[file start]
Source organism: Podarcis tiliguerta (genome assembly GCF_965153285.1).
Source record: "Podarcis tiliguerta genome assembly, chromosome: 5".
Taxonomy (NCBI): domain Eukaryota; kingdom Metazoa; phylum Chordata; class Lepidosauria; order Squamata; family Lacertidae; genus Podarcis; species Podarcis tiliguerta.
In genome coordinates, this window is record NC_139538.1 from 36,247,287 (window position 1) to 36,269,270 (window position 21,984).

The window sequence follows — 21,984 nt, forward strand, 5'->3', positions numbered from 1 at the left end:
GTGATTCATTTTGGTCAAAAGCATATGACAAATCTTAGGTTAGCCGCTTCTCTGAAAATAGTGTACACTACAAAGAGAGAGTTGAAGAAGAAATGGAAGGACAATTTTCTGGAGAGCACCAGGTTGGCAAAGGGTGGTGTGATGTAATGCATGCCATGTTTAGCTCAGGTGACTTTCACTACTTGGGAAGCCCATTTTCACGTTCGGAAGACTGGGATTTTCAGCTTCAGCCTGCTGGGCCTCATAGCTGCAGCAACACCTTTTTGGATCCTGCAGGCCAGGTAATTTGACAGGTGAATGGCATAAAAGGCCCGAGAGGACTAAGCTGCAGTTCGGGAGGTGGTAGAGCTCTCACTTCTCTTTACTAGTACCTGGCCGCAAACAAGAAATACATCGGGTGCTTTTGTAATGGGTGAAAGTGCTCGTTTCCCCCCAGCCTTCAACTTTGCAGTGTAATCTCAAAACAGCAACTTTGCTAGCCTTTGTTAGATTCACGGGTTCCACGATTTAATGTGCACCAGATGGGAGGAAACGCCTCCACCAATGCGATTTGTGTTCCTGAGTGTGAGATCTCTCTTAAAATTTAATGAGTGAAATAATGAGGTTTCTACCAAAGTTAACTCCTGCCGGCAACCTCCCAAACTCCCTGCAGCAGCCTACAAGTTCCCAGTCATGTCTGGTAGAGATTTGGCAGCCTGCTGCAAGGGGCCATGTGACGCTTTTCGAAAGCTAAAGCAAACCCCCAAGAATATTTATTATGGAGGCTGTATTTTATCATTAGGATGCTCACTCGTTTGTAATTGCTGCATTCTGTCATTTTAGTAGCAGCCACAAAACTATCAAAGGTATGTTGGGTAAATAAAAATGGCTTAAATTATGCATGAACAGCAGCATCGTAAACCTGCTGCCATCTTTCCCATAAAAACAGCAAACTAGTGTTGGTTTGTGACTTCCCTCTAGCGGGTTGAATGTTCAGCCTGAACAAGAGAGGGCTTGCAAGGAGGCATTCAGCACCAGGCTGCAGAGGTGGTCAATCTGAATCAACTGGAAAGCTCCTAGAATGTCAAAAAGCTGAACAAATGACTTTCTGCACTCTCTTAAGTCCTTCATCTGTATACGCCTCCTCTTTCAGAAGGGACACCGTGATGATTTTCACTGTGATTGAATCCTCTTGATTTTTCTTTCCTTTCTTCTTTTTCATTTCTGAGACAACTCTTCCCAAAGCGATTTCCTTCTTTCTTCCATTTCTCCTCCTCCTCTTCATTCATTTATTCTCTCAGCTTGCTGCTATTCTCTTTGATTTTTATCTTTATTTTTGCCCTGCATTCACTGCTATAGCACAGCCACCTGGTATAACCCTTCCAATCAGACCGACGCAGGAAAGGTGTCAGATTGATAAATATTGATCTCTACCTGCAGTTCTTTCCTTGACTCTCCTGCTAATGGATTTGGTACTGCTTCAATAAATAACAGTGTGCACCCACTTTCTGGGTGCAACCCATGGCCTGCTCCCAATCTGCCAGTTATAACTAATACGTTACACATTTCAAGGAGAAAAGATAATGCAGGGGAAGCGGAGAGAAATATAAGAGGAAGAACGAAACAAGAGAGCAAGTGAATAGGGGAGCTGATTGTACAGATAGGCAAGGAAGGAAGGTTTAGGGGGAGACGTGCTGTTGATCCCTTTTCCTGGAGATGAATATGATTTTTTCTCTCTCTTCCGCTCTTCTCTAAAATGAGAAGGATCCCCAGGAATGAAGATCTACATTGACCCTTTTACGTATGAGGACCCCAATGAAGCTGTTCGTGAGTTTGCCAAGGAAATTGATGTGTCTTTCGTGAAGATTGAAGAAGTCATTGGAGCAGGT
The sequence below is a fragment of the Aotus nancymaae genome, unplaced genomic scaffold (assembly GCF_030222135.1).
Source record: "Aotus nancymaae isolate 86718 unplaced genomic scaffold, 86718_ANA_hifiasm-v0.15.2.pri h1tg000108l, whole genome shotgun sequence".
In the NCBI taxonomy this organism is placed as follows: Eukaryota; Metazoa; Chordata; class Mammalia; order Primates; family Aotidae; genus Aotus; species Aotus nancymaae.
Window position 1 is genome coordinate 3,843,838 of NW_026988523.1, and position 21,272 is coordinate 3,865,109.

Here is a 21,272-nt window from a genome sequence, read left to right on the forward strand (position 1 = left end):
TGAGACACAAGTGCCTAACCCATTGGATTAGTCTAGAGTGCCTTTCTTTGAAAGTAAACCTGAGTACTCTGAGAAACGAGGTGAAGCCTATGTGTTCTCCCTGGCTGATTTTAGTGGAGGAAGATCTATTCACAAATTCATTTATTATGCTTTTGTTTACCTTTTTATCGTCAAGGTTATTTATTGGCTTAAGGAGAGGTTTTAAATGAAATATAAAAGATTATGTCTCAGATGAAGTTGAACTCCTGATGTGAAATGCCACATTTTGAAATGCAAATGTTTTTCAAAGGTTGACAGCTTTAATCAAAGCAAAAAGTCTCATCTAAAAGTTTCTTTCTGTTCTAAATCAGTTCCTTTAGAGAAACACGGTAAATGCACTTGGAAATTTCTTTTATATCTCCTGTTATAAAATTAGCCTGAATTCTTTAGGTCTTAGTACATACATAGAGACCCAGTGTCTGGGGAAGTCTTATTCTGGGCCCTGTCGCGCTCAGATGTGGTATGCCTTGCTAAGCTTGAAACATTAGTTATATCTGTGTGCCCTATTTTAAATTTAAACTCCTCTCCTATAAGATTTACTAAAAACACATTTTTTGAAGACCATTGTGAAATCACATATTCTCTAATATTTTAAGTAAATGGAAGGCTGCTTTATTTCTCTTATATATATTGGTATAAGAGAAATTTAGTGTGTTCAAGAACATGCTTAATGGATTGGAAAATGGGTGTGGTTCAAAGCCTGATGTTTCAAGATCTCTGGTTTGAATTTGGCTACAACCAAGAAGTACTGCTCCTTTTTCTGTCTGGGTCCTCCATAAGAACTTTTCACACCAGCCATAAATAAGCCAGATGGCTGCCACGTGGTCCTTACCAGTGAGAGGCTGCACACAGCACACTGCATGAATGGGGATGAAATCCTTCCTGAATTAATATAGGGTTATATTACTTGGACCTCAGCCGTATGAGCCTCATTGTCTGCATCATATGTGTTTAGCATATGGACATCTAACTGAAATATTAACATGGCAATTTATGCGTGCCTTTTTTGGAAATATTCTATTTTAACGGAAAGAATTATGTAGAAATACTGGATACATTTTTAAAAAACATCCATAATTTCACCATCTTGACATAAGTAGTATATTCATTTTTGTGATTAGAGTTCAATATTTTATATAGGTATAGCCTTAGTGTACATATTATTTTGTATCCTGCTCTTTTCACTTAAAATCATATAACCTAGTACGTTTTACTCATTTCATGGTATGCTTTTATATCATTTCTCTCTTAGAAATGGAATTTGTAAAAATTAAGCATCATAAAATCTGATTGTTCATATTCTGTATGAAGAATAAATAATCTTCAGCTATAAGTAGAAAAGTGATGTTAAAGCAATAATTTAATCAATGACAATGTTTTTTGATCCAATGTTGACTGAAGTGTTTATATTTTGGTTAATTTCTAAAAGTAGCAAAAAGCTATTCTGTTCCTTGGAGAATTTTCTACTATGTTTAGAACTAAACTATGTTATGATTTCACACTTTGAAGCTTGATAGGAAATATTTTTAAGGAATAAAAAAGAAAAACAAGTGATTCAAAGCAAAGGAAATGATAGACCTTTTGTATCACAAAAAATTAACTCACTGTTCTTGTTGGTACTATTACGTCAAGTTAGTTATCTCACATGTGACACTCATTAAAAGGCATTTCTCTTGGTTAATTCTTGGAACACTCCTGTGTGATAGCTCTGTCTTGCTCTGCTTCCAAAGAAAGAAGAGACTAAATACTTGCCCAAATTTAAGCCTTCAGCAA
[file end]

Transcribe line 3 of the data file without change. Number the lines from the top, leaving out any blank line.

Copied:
Taxonomy (NCBI): domain Eukaryota; kingdom Metazoa; phylum Chordata; class Lepidosauria; order Squamata; family Lacertidae; genus Podarcis; species Podarcis tiliguerta.